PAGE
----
Finding flamingos in Sambhar, India’s largest inland salt lake

A desert wonderland in Rajasthan, Sambhar is known for its vast silver salt bed, age-old temple ruins, wetlands and various species of flamingos that call it home every year.

The sky was a deep coral with a hint of blue when I stepped out of my Swiss tent that February morning. The air was nippy, and a soothing silence lingered except for the occasional whispers of the wind. At a distance, I could spot the famous Sambhar Lake. About 80 km southwest of Jaipur city in Rajasthan, the declared Ramsar site is the largest inland salt lake in India, most of which dries up to form a large pink dustbowl under the summer sun. Come monsoon, the same turns into a cluster of wetlands that are flocked by thousands of migratory birds every year.  

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Thousands of flamingos visit Sambhar Lake every year. Image: Shutterstock/Gouravdadhich.

“It is almost time for them to fly back to Central Asia and Siberia, but you can still spot some flamingos deep in the lake,” I had been told. All I could see from afar was a deserted salt basin that looked like a colossal, lifeless bed of silver. The funny part is, before arriving at Sambhar, I had no clue Lesser and Greater Flamingos find their way here in search of sun. But now, all I could think of was spotting those giant pink birds wading over a saline wetland or tracing the open skies in unison.

A land of tales, temples and more 

The blazing sun has been a constant motif ever since I arrived in this little village, so I had limited myself to the comfort of my luxury tent at Sambhar Heritage Resort during the daytime. The cooler, calmer evenings, however, were saved for the interesting sites–from climbing up the winding staircase to the cenotaph near the 16th-century Shakambari Devi Temple to get a bird’s eye view of the salt brine, to speeding in an SUV through the same desertland for an experience closer to dune bashing in Jaisalmer, to taking a village tour and learning recipes and stories from the local women, I had done it all.  

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The cenotaph near Shakambari Devi Temple offers a panoramic view of the salt brine. Image: Shutterstock/Nitish Waila

If local folklore is to be believed, the tutelary goddess of the Chauhan Rajputs, Shakambari Devi has converted the region into a vast land filled with precious stones and jewels, but later, had turned it into a silverly saline lake to save it from greed of neighbouring states. Sambhar is also home to the revered Devyani Sarovar, often known as mini Pushkar, where Mughal emperor is said to have married Rani Jodha in 1562. If you wish to add thrill to your trip, visit Ulta Sambhar, a half-excavated ghostly site with small dwellings in ruins that seem upturned. Legend has it that this part of land is haunted by a beggar’s ghost who once cursed and turned it upside down! I also paid a visit to the Circuit House that stands witness to the town’s colonial connection. The first circuit centre built in India in 1880 by the British, it is now a part of the Sambhar Heritage Resort and has eight suites tastefully done in a tranquil setting.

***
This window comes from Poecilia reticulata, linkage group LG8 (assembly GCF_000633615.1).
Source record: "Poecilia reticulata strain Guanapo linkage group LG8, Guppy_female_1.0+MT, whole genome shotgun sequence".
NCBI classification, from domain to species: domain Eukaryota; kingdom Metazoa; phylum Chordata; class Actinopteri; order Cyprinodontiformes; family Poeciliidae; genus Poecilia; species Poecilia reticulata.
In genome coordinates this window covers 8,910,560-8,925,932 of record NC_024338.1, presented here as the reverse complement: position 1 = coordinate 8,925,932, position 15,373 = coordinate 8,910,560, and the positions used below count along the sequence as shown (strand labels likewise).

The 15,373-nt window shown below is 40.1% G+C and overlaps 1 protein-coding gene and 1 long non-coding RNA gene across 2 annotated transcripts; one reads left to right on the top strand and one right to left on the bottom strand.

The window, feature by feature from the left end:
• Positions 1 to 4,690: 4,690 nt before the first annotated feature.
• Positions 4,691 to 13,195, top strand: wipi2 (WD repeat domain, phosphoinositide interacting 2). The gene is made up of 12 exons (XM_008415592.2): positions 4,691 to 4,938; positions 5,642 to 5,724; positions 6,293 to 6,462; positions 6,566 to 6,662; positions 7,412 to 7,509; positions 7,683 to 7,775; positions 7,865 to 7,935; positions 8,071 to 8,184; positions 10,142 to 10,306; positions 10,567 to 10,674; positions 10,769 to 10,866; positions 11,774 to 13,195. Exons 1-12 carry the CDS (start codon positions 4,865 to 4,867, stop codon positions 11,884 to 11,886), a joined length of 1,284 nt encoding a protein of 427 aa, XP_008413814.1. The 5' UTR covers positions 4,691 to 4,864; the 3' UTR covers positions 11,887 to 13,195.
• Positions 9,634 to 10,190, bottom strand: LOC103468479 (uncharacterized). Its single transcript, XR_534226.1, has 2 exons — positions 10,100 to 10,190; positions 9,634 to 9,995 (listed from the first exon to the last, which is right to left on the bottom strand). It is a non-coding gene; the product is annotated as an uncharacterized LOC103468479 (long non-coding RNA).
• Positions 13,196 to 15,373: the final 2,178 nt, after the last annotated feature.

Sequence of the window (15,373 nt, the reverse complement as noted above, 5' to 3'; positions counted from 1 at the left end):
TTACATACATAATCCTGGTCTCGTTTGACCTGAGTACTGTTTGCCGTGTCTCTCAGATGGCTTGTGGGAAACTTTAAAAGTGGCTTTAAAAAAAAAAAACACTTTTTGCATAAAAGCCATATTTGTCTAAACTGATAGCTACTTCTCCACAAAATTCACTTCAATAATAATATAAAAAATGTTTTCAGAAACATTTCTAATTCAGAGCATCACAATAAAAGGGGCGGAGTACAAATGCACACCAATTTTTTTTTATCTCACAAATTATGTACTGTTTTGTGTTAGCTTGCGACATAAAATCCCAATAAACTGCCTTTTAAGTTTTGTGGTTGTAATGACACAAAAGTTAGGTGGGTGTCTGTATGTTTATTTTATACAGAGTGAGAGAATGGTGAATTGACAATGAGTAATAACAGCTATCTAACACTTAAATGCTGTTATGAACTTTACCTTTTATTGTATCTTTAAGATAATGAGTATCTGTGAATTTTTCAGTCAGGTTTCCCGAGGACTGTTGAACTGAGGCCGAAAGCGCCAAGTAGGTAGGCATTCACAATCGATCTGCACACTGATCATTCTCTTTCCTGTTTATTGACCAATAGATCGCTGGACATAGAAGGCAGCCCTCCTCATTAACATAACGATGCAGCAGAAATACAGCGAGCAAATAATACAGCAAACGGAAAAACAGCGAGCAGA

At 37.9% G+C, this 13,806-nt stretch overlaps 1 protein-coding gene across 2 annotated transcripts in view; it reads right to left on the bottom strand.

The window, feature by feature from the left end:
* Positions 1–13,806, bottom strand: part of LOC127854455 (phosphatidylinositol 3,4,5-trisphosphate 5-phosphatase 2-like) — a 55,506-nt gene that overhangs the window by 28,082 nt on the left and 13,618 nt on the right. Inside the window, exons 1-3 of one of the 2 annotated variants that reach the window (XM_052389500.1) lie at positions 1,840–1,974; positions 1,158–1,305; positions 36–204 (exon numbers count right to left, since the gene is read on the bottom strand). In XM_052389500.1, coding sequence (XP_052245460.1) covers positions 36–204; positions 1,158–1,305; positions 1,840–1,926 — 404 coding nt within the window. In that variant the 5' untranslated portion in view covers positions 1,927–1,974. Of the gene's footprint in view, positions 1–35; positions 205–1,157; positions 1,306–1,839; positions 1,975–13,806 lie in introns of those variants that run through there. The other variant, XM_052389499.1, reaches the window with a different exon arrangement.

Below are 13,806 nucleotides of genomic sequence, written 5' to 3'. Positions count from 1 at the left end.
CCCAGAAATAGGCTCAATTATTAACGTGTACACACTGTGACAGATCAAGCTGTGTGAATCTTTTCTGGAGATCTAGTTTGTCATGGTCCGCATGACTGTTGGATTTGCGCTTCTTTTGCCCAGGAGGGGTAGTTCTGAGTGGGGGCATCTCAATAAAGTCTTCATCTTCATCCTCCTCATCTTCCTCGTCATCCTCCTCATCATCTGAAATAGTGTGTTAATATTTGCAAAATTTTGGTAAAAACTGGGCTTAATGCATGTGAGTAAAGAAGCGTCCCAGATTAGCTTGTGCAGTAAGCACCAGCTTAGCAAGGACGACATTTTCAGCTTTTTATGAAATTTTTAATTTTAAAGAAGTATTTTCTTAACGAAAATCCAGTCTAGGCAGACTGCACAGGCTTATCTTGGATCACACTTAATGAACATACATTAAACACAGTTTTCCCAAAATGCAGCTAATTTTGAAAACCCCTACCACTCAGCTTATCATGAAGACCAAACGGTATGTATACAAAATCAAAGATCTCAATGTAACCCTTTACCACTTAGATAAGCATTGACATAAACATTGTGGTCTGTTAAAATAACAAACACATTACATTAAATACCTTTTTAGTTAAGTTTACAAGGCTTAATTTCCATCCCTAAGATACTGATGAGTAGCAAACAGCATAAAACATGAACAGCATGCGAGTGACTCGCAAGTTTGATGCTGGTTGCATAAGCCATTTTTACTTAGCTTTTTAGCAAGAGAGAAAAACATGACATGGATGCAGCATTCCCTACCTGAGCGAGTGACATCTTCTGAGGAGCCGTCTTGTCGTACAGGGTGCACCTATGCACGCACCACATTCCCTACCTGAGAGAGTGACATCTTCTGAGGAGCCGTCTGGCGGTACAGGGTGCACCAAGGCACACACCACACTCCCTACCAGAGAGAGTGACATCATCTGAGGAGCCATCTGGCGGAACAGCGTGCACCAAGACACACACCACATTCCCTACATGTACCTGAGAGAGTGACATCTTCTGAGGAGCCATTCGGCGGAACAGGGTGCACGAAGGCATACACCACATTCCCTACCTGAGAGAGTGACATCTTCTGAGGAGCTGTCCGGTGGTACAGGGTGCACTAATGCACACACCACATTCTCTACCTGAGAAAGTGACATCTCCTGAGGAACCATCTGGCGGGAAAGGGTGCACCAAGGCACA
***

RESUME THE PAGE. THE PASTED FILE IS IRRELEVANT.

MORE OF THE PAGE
Painting it pink 

It was my last day in Sambhar and so far, I have had no luck. The sun had started to go down when I decided to give it a final shot. The idea was to hop on a vintage buggy, restored and painted in a lovely pink by the resort, and take the track that would carry us deep into the lake. The track is made for the goods train that carry unfiltered salt from the lake to the salt production plant. Sitting in that little wagon, we passed through the wetlands in the middle of nowhere, watching men and women harvest pink salt on the production site that resembled Rann of Kutch.   

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Taking the much-needed break from work! Image: Shutterstock/Iryna Rasko.

After another half an hour on the buggy, our ride came to an end. From there, it was a two-kilometre walk on the baked salt bed to reach the last few patches of wetland that hadn’t dried up yet. The sweltering heat from the setting sun was still too strong to walk under, and I was losing hope. Just when my mind was about to tell me to give up and go back, I caught sight of something wallowing in the muddy green water at a distance. With each step closer to the basin, the number of bird-shaped shadows kept growing. Finally, there it was, a few feet from us, a huge stock of giant flamingos wading their way through the marshland. The site was surreal—few grunted and growled at each other, playfully sploshing in the water, another group glided over the white desertland, adding a hint of pink to the blue above. I waited several minutes to take in the view, before it was time to head back.  

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A flock of flamingos wading in the lake. Image: Shutterstock/Dmitry Rukhlenko.

A rising concern 

This was three years ago. Sambhar Lake is constantly shrinking, thanks to the degradation of soil and water quality, resulting in a serious decline in the population of migratory birds. The death of over 20,000 migratory birds of 10 different species had made headlines in 2019. Experts believe that there’s an urgent need to restore the ecosystem of the lake for protecting biodiversity as well as conservation of the salt brine worth US$300 million.  

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